Scarcely 53 years ago — well within the lifetimes of many of our parents — now-Congressman John Lewis tossed an orange, an apple, a toothbrush, some toothpaste and two books into his backpack and prepared to lead a fifty-four mile march from Selma to Montgomery, AL.
The march was organized to call attention to de facto and de jure voter suppression that impeded thousands of African-Americans from casting ballots in the Deep South. By the end, Alabama state troopers had fractured Lewis’s skull and trampled his fellow marchers with their horses and subdued them with tear gas.
“Bloody Sunday,” as it became known, took place a full hundred years after the Civil War — long, long after the right to vote had technically been granted to African-Americans by the U.S. Constitution. Obviously, it wasn’t enough; literacy tests, poll taxes, grandfather clauses and racist election officials were so effective in carrying out their oppressive objective that at the time of Bloody Sunday, only 383 of the 15,000 African-Americans in Selma’s Dallas County were registered to vote. Great progress was made just eight days later when President Lyndon B. Johnson introduced the Voting Rights Act of 1965 to a joint session of Congress; the new law eliminated many unfair voting practices and Lewis remarked that Johnson “helped free and liberate all of us.”
But it still isn’t enough. On one hand, we certainly should be worried about Russia’s continued active measures to probe state election systems, sow divisions within the electorate on social media and stand in the way of our democratic processes. But on the other hand, an internal enemy lingers — one that is equally as threatening and much closer to home.
Since the 2013 U.S. Supreme Court case Shelby County vs. Holder took the teeth out of the Voting Rights Act, voter suppression has advanced with a virulence that should give us all pause. Particularly flagrant and alarming cases have already come to fruition as the country gears up for the 2018 midterm elections.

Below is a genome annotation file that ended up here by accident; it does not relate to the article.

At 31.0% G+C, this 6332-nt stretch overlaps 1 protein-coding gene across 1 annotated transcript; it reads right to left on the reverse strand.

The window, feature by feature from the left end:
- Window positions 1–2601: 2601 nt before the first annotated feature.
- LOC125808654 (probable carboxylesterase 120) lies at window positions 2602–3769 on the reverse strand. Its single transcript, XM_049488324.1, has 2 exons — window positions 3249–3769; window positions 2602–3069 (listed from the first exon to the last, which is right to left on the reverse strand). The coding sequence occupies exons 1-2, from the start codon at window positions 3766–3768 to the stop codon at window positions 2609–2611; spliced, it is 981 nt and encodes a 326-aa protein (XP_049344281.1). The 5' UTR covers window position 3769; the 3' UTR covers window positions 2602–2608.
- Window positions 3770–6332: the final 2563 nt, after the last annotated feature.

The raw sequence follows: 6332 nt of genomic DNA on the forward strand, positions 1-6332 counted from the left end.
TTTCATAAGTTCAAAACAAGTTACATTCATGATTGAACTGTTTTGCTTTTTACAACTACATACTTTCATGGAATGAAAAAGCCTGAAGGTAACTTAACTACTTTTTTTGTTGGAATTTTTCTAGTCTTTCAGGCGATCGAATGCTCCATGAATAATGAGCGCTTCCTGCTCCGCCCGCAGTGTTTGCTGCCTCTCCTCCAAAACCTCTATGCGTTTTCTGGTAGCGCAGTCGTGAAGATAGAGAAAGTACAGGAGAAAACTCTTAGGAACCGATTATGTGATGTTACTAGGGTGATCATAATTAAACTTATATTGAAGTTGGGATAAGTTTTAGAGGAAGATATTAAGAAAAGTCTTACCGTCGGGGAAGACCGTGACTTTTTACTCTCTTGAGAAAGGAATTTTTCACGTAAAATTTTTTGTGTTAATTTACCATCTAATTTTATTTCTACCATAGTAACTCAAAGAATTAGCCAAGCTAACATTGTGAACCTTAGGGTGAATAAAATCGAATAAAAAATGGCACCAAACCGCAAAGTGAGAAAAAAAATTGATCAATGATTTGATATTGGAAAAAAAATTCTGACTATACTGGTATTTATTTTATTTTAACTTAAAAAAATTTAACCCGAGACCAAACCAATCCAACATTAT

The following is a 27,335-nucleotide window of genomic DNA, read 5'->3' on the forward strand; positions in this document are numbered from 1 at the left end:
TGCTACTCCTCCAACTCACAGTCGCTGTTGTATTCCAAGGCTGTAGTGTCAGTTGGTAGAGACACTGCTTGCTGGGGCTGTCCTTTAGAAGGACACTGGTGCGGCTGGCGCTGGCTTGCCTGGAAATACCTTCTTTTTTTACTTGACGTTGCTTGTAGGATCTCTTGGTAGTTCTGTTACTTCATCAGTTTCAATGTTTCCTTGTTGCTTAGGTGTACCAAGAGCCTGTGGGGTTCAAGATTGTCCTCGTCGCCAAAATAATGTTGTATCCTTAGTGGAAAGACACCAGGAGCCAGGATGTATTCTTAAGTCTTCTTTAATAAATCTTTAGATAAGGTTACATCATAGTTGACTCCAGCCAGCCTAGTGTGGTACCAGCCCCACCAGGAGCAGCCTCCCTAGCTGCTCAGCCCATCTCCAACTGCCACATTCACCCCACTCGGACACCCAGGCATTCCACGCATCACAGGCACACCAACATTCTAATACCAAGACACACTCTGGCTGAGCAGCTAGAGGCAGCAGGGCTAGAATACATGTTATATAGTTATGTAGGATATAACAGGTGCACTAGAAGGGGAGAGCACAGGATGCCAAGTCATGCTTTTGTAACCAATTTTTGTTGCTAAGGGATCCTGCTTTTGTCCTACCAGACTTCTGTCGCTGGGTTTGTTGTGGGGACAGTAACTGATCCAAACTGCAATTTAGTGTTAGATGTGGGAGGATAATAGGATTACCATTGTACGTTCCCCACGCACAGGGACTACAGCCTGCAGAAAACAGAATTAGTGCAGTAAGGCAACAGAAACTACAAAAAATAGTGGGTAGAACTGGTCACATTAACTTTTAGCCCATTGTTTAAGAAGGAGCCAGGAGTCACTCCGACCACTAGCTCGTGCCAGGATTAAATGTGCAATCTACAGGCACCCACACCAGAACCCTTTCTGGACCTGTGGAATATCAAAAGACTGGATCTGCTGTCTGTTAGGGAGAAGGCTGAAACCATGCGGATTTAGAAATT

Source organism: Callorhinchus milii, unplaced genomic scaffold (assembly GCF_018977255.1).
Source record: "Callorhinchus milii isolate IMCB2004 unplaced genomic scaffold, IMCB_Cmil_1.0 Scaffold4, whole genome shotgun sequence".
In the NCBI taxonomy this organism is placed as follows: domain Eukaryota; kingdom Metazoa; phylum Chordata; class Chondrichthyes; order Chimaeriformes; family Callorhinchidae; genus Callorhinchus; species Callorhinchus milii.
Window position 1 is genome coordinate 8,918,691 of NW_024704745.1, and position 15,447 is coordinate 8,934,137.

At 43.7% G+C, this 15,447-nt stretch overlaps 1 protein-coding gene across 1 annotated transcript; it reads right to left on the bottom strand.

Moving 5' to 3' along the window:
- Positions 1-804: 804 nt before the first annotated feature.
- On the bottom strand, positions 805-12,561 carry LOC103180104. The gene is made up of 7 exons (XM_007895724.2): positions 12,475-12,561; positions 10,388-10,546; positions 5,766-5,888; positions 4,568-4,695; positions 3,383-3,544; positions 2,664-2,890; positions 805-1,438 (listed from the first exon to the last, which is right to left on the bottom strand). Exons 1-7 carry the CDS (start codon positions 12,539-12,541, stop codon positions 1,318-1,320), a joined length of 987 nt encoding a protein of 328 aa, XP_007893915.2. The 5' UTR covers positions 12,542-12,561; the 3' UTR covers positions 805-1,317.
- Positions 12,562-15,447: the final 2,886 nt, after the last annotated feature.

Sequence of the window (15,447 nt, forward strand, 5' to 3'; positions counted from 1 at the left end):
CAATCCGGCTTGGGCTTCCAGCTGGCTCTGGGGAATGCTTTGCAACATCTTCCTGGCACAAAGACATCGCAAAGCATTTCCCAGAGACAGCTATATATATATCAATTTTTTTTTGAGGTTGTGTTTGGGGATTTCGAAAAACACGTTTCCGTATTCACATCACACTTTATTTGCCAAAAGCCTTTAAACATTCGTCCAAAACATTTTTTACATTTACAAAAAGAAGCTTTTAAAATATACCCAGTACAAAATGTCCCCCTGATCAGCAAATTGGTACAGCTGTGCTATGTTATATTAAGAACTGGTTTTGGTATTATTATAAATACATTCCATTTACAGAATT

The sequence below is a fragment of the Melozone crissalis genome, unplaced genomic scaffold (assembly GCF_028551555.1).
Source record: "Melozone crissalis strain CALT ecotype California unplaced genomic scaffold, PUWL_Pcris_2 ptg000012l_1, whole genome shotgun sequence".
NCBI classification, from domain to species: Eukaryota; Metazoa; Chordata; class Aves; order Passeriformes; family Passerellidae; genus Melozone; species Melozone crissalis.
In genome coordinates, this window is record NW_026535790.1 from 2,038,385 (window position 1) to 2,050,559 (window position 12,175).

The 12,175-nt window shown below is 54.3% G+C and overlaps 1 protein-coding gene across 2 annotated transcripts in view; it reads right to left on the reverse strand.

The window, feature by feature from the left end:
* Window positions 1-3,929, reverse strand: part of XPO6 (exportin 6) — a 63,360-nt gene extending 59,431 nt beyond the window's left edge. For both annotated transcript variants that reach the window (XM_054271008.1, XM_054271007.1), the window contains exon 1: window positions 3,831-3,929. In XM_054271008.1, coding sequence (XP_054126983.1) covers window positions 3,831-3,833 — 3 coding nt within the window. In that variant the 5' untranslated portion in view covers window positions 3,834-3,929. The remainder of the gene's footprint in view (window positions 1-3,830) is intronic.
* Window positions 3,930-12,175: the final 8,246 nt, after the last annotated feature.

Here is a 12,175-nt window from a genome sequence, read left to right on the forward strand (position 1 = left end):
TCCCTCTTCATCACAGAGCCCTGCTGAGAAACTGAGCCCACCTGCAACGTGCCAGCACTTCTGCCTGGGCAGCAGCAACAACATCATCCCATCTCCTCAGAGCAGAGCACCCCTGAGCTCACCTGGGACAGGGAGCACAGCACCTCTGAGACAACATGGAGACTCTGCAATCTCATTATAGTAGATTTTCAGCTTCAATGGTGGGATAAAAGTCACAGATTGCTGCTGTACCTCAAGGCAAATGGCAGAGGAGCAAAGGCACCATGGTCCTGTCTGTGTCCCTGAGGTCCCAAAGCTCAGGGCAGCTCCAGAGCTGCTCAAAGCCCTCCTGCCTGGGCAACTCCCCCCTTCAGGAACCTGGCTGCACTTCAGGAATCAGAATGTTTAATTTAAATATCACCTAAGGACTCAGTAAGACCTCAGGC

Right in Congressman Lewis’s home state of Georgia, Secretary of State Brian Kemp, who is also currently the Republican candidate for governor, has stalled 53,000 new voter registrations, 70 percent of whom are black, because of alleged problems with their voter registration information. Kemp was the architect of Georgia’s “exact match” law, which requires voter information to be identical to other state records, or else the voter is moved to a pending list. As a candidate, he has not recused himself from oversight of his own election. Statistically speaking, many of the voters whose applications are currently pending are likely backers of Kemp’s opponent, Democratic candidate Stacey Abrams. Considering this overwhelming conflict of interest, perhaps the United Nations should monitor Georgia’s elections — the state, not the former Soviet-bloc country.
The egregious breach of power in Georgia is far from the only example of voter suppression taking root this very minute; it is merely an illuminating case study. But all acts of voter suppression have a commonality — they are based on a lie, justified by “voter fraud” that simply doesn’t exist. Kemp’s crusade for the “integrity of elections” is a farce. Of a sample of 23.5 million votes cast in 42 jurisdictions nationwide in 2016 — including eight of the 10 with the highest concentration of noncitizens nationally — only 30 were flagged for fraud investigation or prosecution, according to the Brennan Center for Justice. That’s 0.0001 percent. But the largely-Republican attempt to squelch voting goes on. Often, these efforts are targeted at minority communities with “surgical precision” (according to a federal appeals court that ruled some North Carolina voting laws unconstitutional). The fight that Lewis fought on Bloody Sunday is far from over.
As a country that prides itself on its proclaimed principle of “one person, one vote,” we know that simply holding elections is not enough for a fair democratic process. To be sure, Iraq under Saddam Hussein had “elections” every four years wherein Hussein won 98 percent of the vote. Similarly, opposition candidates in Russia’s elections are regularly disqualified on politically-motivated charges. In order to protect our legitimate democratic system — which we must remember is not a given in the rest of the world — we must do more than merely protect, we must revere the “free and fair” aspect of the elections that define a democratic society.
So, if the likes of Kemp feel like they must lie, cheat and con voters in order to be elected, their grasp on power must be pretty tenuous. It’s certainly going to be another long, hard march to unwind the many ways in which he and his contemporaries have damaged the freeness and fairness of our elections. We can start by sending them home packing in November.